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To think what I do with dd before the school bell is my business or aibu

(41 Posts)
expectingtoomuch Wed 26-Jun-13 10:03:48

Message withdrawn at poster's request.

OctopusPete8 Wed 26-Jun-13 10:49:37

If they don't like it they should actually take there duty of care seriously and protect your daughter.

LIZS Wed 26-Jun-13 10:50:48

Can your neighbour not subtly draw attention to it in the playground. "Oh look MRS BOB has randomly parked and caused an obstruction again!"

LIZS Wed 26-Jun-13 10:51:21

Sorry mixed threads blush

Rollmops Wed 26-Jun-13 10:52:46

Perhaps you have been too nice. What a sad thing to say, I know, but it seems the school have not taken you seriously as the bullying continues, unchanged.
Good luck with your battle and do whatever it takes to keep your child safe.
I'm so sorry you both have to go through this.

blueballoon79 Wed 26-Jun-13 10:59:05

With regards to the bullying, tell your daughter to keep a diary (or help her to keep a diary) and list all incidents, what day they occurred, what time, and what lesson.

Once you have a few incidents listed down make an appointment with the head, show them the diary and ask them what is going to be done to keep your daughter safe on their premises.

If you get no satisfactory results you need to go to the governors.

If you're still worrying about your daughters emotional health and the bullying is still occurring you can take her to your GP, discuss the situation and the effect it's having on your daughter and it's very likely she will be given a doctors note to keep her from school until you have their total assurance that they are going to deal with the problem.

I've had massive problems with my son being bullied and have always achieved good results by being firm and telling them I will not tolerate his being bullied and will take it further if necessary.

Good luck and I wish your daughter all the best. The bully sounds vile.

Startail Wed 26-Jun-13 11:01:14

Sadly, you are right, it often takes the bully hurting more than one child to get action taken.

If more than one parent complains it helps enormously.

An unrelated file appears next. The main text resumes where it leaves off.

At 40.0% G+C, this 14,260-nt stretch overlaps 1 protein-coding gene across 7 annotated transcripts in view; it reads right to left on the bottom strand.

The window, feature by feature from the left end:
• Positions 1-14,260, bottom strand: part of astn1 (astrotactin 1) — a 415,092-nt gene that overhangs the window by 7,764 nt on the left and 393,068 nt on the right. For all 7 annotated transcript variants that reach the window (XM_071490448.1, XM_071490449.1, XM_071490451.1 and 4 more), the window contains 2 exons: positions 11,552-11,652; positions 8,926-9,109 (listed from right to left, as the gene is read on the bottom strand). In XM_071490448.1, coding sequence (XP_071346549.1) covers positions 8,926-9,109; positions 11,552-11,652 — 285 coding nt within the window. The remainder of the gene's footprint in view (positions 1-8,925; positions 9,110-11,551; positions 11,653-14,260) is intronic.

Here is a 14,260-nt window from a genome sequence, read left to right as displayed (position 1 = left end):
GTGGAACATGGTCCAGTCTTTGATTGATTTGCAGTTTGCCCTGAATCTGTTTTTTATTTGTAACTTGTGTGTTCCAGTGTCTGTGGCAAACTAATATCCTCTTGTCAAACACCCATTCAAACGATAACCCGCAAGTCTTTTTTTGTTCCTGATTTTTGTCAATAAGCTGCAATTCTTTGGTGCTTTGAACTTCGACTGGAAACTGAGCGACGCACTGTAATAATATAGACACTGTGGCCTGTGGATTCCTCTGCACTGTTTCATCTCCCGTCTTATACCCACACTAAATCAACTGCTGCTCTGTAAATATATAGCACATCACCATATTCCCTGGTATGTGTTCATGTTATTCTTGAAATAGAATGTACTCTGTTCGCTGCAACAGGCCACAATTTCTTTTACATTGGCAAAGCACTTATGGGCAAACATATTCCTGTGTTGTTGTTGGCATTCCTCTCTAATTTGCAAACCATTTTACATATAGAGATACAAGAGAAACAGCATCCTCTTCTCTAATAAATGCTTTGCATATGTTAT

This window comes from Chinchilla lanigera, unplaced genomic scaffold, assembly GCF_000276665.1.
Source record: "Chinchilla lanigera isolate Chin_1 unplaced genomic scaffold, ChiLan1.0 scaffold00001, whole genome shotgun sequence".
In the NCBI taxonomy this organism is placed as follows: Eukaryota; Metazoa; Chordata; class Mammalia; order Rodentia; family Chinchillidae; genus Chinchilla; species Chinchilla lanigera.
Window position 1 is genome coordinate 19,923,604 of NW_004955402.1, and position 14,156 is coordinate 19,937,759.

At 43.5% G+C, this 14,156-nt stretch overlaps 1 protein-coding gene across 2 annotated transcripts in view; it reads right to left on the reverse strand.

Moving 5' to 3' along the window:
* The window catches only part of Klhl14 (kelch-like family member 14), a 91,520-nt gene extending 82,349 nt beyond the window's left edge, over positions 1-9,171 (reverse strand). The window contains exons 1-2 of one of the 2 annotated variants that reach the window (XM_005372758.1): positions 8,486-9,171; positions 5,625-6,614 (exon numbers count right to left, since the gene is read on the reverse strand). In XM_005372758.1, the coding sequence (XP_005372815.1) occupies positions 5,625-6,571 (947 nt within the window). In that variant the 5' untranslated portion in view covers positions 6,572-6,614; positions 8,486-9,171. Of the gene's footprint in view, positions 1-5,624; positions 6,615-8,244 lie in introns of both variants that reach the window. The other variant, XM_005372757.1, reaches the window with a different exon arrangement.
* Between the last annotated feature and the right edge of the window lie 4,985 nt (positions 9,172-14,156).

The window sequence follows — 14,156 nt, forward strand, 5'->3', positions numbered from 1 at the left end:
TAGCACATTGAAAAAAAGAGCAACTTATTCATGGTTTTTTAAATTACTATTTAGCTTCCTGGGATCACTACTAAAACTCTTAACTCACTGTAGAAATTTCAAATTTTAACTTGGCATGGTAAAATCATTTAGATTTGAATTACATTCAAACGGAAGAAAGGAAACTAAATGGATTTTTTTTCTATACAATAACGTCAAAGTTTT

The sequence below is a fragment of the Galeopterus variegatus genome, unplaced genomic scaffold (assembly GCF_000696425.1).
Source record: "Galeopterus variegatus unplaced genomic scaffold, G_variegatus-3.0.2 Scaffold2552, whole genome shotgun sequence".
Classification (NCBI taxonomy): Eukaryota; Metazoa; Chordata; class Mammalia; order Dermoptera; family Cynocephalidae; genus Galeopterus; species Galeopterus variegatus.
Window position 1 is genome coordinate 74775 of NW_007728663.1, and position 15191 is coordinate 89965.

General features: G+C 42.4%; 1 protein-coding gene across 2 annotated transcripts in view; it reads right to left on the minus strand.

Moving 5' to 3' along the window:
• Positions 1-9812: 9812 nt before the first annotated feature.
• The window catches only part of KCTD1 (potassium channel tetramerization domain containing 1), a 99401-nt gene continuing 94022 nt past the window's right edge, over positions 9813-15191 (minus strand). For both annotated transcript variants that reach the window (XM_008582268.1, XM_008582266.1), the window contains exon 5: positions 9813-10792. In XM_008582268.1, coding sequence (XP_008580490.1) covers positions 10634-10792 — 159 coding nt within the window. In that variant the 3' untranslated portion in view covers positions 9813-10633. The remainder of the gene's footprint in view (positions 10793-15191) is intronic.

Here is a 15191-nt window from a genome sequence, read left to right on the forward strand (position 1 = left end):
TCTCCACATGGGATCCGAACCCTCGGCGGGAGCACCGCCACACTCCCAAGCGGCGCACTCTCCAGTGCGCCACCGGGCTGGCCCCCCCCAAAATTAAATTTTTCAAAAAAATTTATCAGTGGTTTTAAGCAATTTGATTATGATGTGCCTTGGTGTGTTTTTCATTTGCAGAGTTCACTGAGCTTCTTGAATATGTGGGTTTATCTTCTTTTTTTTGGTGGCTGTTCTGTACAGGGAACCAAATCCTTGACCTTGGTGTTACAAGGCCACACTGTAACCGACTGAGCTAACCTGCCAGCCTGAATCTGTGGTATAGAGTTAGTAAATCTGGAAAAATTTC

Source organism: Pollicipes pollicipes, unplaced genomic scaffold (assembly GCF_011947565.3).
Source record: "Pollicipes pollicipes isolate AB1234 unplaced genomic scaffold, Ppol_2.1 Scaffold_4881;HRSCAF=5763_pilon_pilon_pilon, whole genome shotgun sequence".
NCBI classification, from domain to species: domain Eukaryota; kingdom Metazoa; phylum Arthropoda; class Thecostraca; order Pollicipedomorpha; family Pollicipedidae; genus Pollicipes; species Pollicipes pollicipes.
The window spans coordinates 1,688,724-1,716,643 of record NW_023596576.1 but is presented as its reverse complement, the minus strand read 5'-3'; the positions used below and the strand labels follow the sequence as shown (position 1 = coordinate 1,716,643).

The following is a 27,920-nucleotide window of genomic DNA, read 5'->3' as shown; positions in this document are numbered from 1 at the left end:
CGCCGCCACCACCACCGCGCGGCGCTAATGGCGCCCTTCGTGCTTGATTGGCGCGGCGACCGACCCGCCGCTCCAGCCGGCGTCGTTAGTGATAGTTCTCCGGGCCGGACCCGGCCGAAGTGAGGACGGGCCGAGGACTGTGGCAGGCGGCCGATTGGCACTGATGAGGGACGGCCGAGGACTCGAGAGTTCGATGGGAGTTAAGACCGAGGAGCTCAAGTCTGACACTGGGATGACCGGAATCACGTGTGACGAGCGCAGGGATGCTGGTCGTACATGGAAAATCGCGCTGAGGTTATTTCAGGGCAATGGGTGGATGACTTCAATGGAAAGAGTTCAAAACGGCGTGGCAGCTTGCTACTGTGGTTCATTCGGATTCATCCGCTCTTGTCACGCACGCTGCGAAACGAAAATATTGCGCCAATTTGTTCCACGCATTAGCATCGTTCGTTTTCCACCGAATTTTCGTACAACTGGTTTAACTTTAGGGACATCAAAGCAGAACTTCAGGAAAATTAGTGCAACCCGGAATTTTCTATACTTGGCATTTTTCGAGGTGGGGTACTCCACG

DDs bully eventually had to wait in the classroom to be picked up at the end of school. Just as your bully likes the clock room in the morning, he liked to kick ankles and cause grief in the milling around getting bags and waiting for collection.

CombineBananaFister Wed 26-Jun-13 11:15:34

Your poor DD - to be TERRIFIED to be around this girl at school must be awful for her.
As others have said trying to raise it politely hasn't worked (I have been there)-sometimes they only sit up and take notice if you make a fuss which is unfortunate but true.
Agree with jazz - until THEY can ensure your child is safe and not scared to go to school, you'll do what you need to.

Lomaamina Wed 26-Jun-13 11:24:06

Delurking to support you wholeheartedly. I was bullied for years in primary school by another girl and never bothered my parents about it (long story as to why), so spent years spotting her across the road (we lived a few streets away) and changing my journey to avoid her. Even as a young adult she could still instill fear in me. I still remember that prickling in my back. I so feel for your daughter.

You're a wonderful parent to be doing your best by your child and hang the school and its rules. I agree with the above about taking it to the governors if you're getting no joy from the HT. I'm fuming on your behalf.

xylem8 Wed 26-Jun-13 11:25:03

You need to put all the allegations in writing and insist they be put on her file, they will just fob off verbal complaints they are too easy to ignore.
I am not sure about the drop off thing though.Why can't she join the line in the top playground at say 7 minutes to 9? Am I missing something?

expectingtoomuch Wed 26-Jun-13 11:37:10

Message withdrawn at poster's request.

BerkshireMum Wed 26-Jun-13 12:57:46

I had an issue when my DD was in the last year of primary school. School did bits and pieces to help, but not especially well and, like you, my DD was often the one moved or singled out.

One day, after another incident, I snapped. I kept her at home, but ready to go to school in her uniform, and took in a letter that said he was no longer prepared to send her to school until they could provide a safe environment for her. Reaction was rapid. Action plan agreed and daughter in school by break time. Not perfect but more than okay for the last term at that school.

A side benefit was that DD didn't just see that I believed and supported her but that it was possible to act to improve the situation, rather than just come up with avoidance strategies. That doesn't mean I think you're doing that BTW!

Good luck

expectingtoomuch Wed 26-Jun-13 15:55:00

Message withdrawn at poster's request.

Naoko Wed 26-Jun-13 16:03:41

Oh ffs I am 27 years old, in a different country from my childhood bullies and I haven't seen any of them in a decade. When I saw a picture of one of them on facebook last month I felt sick with fear. You can't just stop being bothered because nothing's happened in three weeks. Teacher is an idiot, go over her head. Make noise. Completely unacceptable. Your poor DD. sad

expectingtoomuch Wed 26-Jun-13 16:05:09

Message withdrawn at poster's request.

LIZS Wed 26-Jun-13 16:10:01

hmm at teacher . Obviously she thinks the longer she prevaricates the less likely it will be her problem to resolve . dd had a teacher like that, placating but ineffective.

CalamityJ Wed 26-Jun-13 16:12:28

Does the teacher not maybe think the reason there's been no bullying is because you and your DD have been taking this evasive action in the mornings? Having been bullied myself in juniors I would agree it takes a lot longer than 3 weeks to get over the fear.

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